I.A first step in interpreting the circuit mechanisms generating source localized data with HNN is to determine the direction of electrical current flow in relation to the neocortical layers , also referred to as current in or out of the cortex. This requires the application of inverse solution methods explicitly designed to infer the location and directionality of the primary currents at specific points in time. Inverse methods are not distributed with HNN but there are many excellent software (e.g. MNE_python, Fieldtrip, etc...). When applying inverse solution software to your data, you must choose a method that estimates the location of the underlying dipole currents along with the current direction at any given point in time. By overlaying the source orientation on structural MRI images, you can infer if the current is going down or up the cortical pyramidal neuron dendrites (i.e., in or out of the cortex). This knowledge constrains the HNN interpretation. For further details and a comment on how to study non-source localized data please see the Getting Started With Your Data Tutorial, and for examples see Jones et al. 20071; Kohl et al 20216; Thorpe et al 20217.

II. The framework for adjusting the spike train drive in HNN’s template network is based on known layer-specific patterns of synaptic input to cortical circuits. Local cortical networks receive synaptic input from spiking activity in other parts of the brain through two primary projection pathways. One pathway, representative of the pathway from lemniscal thalamus to the cortex, arrives in granular layers and propagates to the proximal dendrites of neocortical pyramidal neurons (the source of the primary dipole current – see Getting Started). HNN refers to this as proximal drive, as shown in red below. The other pathway represents input from higher-order cortical areas or non-lemniscal input to the distal dendrites of neocortical pyramidal neurons' supragranular layers. HNN refers to this as distal drive, as shown in green below.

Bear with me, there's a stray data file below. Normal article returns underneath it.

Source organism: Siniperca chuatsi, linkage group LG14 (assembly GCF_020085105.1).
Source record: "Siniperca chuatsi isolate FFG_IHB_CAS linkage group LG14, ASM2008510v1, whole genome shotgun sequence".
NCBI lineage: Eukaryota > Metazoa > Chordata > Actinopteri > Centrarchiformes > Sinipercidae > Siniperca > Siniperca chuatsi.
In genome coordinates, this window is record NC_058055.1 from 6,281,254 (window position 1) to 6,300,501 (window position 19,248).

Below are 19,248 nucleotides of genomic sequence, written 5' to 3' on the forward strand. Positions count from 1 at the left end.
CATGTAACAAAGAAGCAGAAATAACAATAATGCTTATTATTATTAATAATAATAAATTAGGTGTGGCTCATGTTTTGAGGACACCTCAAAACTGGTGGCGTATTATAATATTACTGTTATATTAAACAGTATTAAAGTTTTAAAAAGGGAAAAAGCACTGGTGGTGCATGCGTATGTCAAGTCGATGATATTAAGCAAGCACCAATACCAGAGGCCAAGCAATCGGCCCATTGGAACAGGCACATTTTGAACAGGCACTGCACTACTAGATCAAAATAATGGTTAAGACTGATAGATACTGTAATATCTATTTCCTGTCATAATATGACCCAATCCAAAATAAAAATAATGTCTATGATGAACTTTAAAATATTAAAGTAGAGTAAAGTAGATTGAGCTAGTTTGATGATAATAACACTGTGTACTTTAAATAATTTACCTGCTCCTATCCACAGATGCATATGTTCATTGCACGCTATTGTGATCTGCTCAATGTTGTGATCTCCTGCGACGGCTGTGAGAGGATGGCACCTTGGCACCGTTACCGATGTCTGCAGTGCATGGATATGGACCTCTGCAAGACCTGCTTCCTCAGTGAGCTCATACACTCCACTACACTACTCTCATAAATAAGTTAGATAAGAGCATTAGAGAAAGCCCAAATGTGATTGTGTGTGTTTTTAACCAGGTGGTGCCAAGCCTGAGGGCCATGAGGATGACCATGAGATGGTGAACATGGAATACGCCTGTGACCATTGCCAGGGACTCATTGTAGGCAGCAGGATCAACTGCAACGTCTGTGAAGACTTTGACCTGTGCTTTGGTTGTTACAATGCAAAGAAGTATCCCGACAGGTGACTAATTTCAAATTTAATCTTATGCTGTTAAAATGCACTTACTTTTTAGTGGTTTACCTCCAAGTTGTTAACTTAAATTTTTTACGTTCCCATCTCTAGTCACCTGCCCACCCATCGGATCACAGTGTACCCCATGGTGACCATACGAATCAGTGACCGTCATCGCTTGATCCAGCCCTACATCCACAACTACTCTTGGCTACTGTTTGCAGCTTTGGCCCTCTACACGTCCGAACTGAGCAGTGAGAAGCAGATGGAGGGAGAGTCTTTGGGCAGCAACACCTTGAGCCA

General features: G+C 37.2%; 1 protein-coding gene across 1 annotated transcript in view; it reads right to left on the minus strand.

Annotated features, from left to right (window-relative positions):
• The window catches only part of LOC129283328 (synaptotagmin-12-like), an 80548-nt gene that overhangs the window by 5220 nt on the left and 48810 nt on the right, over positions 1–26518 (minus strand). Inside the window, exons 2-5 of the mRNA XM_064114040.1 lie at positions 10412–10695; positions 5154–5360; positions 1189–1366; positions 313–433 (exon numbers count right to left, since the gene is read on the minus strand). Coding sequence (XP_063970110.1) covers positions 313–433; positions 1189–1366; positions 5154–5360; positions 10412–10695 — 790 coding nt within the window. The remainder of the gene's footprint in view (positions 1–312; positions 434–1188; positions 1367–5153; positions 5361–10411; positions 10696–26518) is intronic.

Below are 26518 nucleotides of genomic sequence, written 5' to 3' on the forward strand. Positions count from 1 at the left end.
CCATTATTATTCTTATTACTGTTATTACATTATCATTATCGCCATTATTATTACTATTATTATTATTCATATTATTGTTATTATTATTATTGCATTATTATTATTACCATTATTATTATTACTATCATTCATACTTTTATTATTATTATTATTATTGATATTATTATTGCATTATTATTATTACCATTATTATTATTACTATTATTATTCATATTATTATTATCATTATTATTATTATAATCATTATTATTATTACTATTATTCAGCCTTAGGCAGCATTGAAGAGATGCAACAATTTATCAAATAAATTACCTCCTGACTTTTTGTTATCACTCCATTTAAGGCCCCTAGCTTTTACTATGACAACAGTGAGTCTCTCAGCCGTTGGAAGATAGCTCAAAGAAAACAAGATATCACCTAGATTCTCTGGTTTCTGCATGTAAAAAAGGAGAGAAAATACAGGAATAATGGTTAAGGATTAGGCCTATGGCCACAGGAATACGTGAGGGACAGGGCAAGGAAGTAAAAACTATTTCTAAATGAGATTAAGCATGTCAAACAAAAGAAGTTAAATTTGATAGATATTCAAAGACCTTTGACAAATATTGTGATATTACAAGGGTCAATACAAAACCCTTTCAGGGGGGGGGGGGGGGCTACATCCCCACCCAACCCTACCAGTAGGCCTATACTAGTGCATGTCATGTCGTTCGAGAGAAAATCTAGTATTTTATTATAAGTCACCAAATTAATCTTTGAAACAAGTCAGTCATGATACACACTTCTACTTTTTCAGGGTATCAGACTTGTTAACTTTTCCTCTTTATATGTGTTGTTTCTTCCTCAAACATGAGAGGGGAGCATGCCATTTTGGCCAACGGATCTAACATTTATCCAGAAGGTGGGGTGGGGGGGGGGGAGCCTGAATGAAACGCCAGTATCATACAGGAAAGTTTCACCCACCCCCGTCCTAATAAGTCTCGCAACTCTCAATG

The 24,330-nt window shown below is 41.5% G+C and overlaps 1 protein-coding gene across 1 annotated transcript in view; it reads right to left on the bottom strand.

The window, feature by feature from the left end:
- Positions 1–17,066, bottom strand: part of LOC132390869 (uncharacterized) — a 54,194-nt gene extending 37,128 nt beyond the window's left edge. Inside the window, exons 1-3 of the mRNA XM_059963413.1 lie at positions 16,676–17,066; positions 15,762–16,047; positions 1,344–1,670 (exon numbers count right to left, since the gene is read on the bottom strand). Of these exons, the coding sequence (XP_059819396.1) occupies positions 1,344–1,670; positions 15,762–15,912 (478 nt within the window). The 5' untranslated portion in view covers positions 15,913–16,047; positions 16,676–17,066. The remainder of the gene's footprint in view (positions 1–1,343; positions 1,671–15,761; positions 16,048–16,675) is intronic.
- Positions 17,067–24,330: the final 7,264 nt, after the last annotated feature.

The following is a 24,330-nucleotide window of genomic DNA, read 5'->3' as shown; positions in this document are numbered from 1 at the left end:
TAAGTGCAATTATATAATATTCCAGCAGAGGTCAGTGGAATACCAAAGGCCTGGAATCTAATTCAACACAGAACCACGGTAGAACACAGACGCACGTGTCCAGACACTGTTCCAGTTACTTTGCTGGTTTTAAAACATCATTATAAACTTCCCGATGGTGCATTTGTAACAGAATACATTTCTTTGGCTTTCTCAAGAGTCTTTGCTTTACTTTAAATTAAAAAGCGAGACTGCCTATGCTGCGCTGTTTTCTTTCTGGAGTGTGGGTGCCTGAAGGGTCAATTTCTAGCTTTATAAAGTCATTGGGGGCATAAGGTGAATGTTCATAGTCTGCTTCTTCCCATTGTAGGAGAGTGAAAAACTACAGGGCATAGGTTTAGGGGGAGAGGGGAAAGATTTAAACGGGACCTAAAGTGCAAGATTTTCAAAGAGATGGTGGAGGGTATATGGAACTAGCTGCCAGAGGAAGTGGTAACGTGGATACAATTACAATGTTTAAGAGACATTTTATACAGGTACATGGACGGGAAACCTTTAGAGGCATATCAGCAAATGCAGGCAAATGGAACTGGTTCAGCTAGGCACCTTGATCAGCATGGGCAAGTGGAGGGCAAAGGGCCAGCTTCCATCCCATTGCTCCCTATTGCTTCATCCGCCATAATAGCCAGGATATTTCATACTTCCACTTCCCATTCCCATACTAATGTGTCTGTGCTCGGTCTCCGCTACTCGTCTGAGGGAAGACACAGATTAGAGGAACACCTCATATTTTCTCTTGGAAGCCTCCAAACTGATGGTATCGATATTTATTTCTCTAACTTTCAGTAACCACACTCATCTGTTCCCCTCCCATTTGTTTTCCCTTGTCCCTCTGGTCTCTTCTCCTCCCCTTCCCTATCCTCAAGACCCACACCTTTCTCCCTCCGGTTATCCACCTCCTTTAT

HNN allows you to define and adjust trains of action potentials that generate excitatory synaptic drive to targets in the local cortical network through these two pathways. There are several ways to change the pattern of action potential drive through different “buttons” built into the HNN GUI: “evoked response”, “rhythmic proximal” and “rhythmic distal”. The dialog boxes that open with these buttons allow the creation and adjustment of patterns of evoked response drive or rhythmic drive to the network. These design features are motivated by our prior studies. We have simulated evoked responses through a sequence of proximal and distal spike train drive1-2, this sequence is provided as default parameters set to begin simulating evoked responses; parameters can be adjusted, and additional inputs can be created in “evoked response” dialog box, as detailed further in the evoked response tutorial below. We have simulated low-frequency alpha and beta rhythms through patterns of rhythmic drive (repeated bursts of spikes) through proximal and distal projection pathways1,3-4. Default parameters set to begin simulating low-frequency rhythms via rhythmic drive are provided; parameters can be adjusted in the corresponding dialog boxes, as detailed further in the alpha/beta tutorial below. 

Recent Model Updates

HNN team has been working to improve CA dynamics in the L5 PN in the cortical template model, and an updated version of the model using the improved calcium dynamics was included in recent publication. To use this updated model and reproduce figures in the paper, follow the instructions listed here.



  1. Jones, S. R., Pritchett, D. L., Stufflebeam, S. M., Hämäläinen, M. & Moore, C. I. Neural correlates of tactile detection: a combined magnetoencephalography and biophysically based computational modeling study. J. Neurosci. 27, 10751–10764 (2007).
  2. Jones, S. R. et al. Quantitative analysis and biophysically realistic neural modeling of the MEG mu rhythm: rhythmogenesis and modulation of sensory-evoked responses. J. Neurophysiol. 102, 3554–3572 (2009).
  3. Ziegler, D. A. et al. Transformations in oscillatory activity and evoked responses in primary somatosensory cortex in middle age: a combined computational neural modeling and MEG study. Neuroimage 52, 897–912 (2010).
  4. Lee, S. & Jones, S. R. Distinguishing mechanisms of gamma frequency oscillations in human current source signals using a computational model of a laminar neocortical network. Front. Hum. Neurosci. 7, 869 (2013).
  5. Sherman M, Lee S, Law R, Haegens S, Thorn C, Hamalainen M, Moore CI, Jones SR. (2016) Neural mechanisms of transient neocortical beta rhythms: Converging evidence from humans, computational modeling, monkeys, and mice. Proc. Natl. Acad. Sci.; (2016 Epub).
  6. Kohl, C., Parviainen, T. & Jones, S.R. Neural Mechanisms Underlying Human Auditory Evoked Responses Revealed By Human Neocortical Neurosolver. Brain Topogr 35, 19–35 (2022).
  7. Thorpe, R., Black, C.J., Borton, D.A., Hu, Li, Saab, C.Y., Jones, S.R. (2021) Distinct neocortical mechanisms underlie human SI responses to median nerve and laser evoked peripheral activation. bioRxiv 2021.10.11.463545; doi: